Bombproofing my ponies

By Lizzie Hopkinson


When I was young, I kept my ponies on the farm up the road. It was a traditional working farm with tractors, livestock, dogs, landrovers, trailers. The stables were in an old building, past which the farmer would trundle as he went around his day. I was allowed to ride around the farm, past the plough, the bailer, the harrows. My jumps were made of items I had been given, oil drums, old feed sacks. I rode with friends on their bikes, sharing the ponies and the bikes between us. My ponies were bombproof. Nothing we met out and about was any different to what we encountered in our everyday life.

Looking back, I realise that without realising it, I was bombproofing those ponies, exposing them to the very things that they could be scared of, so that they learnt that they were normal and unthreatening. A case of unconscious competence. Later on, I kept my horses in purpose built yards, with access to a clear school, those horses were not bombproof. Those horses would react to tractors and trailers if confronted with them. Gradually I learnt that what I had done as a child was correct, but now I had to learn to do it from first principles, I had to do it consciously, and learn conscious competence.

Once I had realised what I had lost as I had grown-up, moved up, I had to go out of my way to re-create the conditions that had once been on my doorstep. So that I purposely began to school my horses in the fields, around the tractor, leave random items spread across the field, rugs, old feed sacks pinned down with stones, until I realised that the field I schooled my horses in, was effectively a re-creation of the farm of my childhood. But these horses were bombproof. Used to being asked for shoulder-in, or a half-pass around an old pile of timber, or a strategically placed trailer, they were unfazed when meeting the same hazards out hacking.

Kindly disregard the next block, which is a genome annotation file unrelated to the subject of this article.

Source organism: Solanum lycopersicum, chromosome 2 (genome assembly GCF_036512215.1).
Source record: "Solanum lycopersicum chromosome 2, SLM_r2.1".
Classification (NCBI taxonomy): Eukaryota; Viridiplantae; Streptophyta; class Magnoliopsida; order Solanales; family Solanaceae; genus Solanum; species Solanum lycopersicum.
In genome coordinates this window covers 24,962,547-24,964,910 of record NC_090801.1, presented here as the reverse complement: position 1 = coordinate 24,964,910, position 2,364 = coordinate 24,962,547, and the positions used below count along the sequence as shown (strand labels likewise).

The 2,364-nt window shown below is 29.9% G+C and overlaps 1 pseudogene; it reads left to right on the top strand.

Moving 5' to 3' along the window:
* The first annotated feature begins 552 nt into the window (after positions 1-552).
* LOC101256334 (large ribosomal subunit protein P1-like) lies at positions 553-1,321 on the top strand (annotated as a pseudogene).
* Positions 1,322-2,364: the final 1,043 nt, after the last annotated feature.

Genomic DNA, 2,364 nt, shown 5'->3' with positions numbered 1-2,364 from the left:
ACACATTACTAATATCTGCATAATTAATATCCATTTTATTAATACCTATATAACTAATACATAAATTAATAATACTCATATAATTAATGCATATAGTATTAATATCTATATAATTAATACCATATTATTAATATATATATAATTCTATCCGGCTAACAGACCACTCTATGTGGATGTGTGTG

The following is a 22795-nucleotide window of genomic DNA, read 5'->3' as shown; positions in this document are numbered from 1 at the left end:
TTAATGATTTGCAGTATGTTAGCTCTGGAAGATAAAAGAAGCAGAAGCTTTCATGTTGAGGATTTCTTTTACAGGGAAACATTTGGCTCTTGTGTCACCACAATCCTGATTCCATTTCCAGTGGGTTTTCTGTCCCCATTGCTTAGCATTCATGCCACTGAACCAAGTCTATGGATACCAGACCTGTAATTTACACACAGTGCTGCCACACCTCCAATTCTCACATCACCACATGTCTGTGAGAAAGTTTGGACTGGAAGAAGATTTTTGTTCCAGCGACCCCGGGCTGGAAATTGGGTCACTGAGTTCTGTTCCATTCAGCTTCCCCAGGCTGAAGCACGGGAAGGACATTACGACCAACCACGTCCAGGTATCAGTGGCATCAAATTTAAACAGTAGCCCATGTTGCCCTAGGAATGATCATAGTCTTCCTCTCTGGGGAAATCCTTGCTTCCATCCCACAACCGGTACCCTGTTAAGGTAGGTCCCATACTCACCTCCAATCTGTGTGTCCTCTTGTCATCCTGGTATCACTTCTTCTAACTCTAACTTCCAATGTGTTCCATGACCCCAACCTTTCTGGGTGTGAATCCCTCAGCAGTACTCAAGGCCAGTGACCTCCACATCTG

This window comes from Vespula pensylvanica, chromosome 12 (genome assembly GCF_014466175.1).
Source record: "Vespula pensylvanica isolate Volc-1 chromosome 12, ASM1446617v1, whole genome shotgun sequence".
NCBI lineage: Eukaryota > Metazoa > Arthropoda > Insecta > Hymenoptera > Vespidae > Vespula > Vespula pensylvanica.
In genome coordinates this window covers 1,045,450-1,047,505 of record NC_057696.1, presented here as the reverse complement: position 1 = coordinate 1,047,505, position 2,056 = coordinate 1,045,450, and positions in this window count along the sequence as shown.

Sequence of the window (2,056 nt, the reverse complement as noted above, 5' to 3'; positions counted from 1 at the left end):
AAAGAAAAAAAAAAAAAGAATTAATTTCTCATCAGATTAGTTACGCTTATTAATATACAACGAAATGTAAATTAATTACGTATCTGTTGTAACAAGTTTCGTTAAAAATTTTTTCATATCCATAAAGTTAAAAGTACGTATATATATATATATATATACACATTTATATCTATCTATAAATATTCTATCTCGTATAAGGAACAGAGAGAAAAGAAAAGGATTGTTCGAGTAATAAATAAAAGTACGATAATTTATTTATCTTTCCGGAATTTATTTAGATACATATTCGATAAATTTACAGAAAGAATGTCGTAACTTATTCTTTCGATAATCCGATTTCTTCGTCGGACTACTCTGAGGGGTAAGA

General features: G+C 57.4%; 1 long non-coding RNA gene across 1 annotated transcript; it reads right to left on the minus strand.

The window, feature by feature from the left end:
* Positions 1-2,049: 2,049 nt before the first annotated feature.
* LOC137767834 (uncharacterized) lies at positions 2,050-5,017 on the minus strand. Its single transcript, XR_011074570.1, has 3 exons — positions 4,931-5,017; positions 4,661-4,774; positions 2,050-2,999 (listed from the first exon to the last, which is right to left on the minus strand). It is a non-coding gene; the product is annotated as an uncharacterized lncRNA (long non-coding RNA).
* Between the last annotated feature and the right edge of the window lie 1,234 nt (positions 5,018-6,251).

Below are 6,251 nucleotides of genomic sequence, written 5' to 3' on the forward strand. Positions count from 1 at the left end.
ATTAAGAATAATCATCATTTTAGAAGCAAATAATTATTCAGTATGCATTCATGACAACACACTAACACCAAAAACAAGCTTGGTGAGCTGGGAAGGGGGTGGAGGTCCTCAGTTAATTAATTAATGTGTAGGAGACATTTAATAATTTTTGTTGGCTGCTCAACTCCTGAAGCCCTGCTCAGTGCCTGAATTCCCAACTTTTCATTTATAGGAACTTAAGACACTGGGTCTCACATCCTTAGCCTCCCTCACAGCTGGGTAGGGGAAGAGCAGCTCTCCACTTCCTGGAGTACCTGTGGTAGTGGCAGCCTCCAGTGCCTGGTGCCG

I fear today that these farms, such as the ones from my childhood are vanishing, lost to commercialisation.  The conditions that I took for granted, no longer exist, and with them the opportunities they presented. But we need our horses to be around the very things that we will meet. So, we must re-create these old farmyards, full of clattering and clanking, full of sights, sounds and smells, so that our horses are unfazed. A crisp packet in a hedge is no threat if your stable is covered with old plastic sacks, the tractor approaching you down the lane, is not a source of worry if you see it passing back and forth all day. Rather than worrying that you could meet out hacking, and avoiding it, actively seek out obstacles, so that your horse becomes confident in the presence of the unexpected and you can enjoy your time together.

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Photo by Teo Zac on Unsplash

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